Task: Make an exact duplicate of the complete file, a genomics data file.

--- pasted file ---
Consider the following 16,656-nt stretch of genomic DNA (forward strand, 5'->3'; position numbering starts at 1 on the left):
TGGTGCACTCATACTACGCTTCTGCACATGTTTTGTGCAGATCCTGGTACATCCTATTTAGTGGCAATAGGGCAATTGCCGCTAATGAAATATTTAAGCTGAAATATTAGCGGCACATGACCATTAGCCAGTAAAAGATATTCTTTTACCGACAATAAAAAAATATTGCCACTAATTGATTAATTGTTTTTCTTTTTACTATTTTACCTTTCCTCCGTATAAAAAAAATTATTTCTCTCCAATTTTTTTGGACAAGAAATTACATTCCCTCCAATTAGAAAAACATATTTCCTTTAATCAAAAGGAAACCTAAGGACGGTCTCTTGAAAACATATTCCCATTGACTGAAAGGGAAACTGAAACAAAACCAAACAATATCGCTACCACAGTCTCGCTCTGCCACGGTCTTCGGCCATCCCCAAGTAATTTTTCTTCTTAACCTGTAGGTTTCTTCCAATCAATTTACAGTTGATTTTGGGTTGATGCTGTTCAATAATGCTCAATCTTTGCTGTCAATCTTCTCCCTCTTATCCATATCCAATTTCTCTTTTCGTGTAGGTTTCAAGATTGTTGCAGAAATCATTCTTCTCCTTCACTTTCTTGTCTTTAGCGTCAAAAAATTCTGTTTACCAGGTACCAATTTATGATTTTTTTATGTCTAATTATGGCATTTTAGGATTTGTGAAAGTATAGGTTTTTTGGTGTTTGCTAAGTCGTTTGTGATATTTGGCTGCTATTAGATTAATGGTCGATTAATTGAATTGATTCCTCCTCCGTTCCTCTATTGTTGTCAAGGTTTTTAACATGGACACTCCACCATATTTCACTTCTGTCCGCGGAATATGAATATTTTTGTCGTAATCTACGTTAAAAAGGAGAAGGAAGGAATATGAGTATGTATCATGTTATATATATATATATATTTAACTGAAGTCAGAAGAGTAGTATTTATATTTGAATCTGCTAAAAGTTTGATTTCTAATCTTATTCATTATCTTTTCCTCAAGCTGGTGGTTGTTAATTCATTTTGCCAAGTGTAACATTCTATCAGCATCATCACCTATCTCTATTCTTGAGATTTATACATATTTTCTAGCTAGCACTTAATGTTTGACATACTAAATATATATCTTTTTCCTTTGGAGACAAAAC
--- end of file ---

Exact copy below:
Consider the following 16,656-nt stretch of genomic DNA (forward strand, 5'->3'; position numbering starts at 1 on the left):
TGGTGCACTCATACTACGCTTCTGCACATGTTTTGTGCAGATCCTGGTACATCCTATTTAGTGGCAATAGGGCAATTGCCGCTAATGAAATATTTAAGCTGAAATATTAGCGGCACATGACCATTAGCCAGTAAAAGATATTCTTTTACCGACAATAAAAAAATATTGCCACTAATTGATTAATTGTTTTTCTTTTTACTATTTTACCTTTCCTCCGTATAAAAAAAATTATTTCTCTCCAATTTTTTTGGACAAGAAATTACATTCCCTCCAATTAGAAAAACATATTTCCTTTAATCAAAAGGAAACCTAAGGACGGTCTCTTGAAAACATATTCCCATTGACTGAAAGGGAAACTGAAACAAAACCAAACAATATCGCTACCACAGTCTCGCTCTGCCACGGTCTTCGGCCATCCCCAAGTAATTTTTCTTCTTAACCTGTAGGTTTCTTCCAATCAATTTACAGTTGATTTTGGGTTGATGCTGTTCAATAATGCTCAATCTTTGCTGTCAATCTTCTCCCTCTTATCCATATCCAATTTCTCTTTTCGTGTAGGTTTCAAGATTGTTGCAGAAATCATTCTTCTCCTTCACTTTCTTGTCTTTAGCGTCAAAAAATTCTGTTTACCAGGTACCAATTTATGATTTTTTTATGTCTAATTATGGCATTTTAGGATTTGTGAAAGTATAGGTTTTTTGGTGTTTGCTAAGTCGTTTGTGATATTTGGCTGCTATTAGATTAATGGTCGATTAATTGAATTGATTCCTCCTCCGTTCCTCTATTGTTGTCAAGGTTTTTAACATGGACACTCCACCATATTTCACTTCTGTCCGCGGAATATGAATATTTTTGTCGTAATCTACGTTAAAAAGGAGAAGGAAGGAATATGAGTATGTATCATGTTATATATATATATATATTTAACTGAAGTCAGAAGAGTAGTATTTATATTTGAATCTGCTAAAAGTTTGATTTCTAATCTTATTCATTATCTTTTCCTCAAGCTGGTGGTTGTTAATTCATTTTGCCAAGTGTAACATTCTATCAGCATCATCACCTATCTCTATTCTTGAGATTTATACATATTTTCTAGCTAGCACTTAATGTTTGACATACTAAATATATATCTTTTTCCTTTGGAGACAAAAC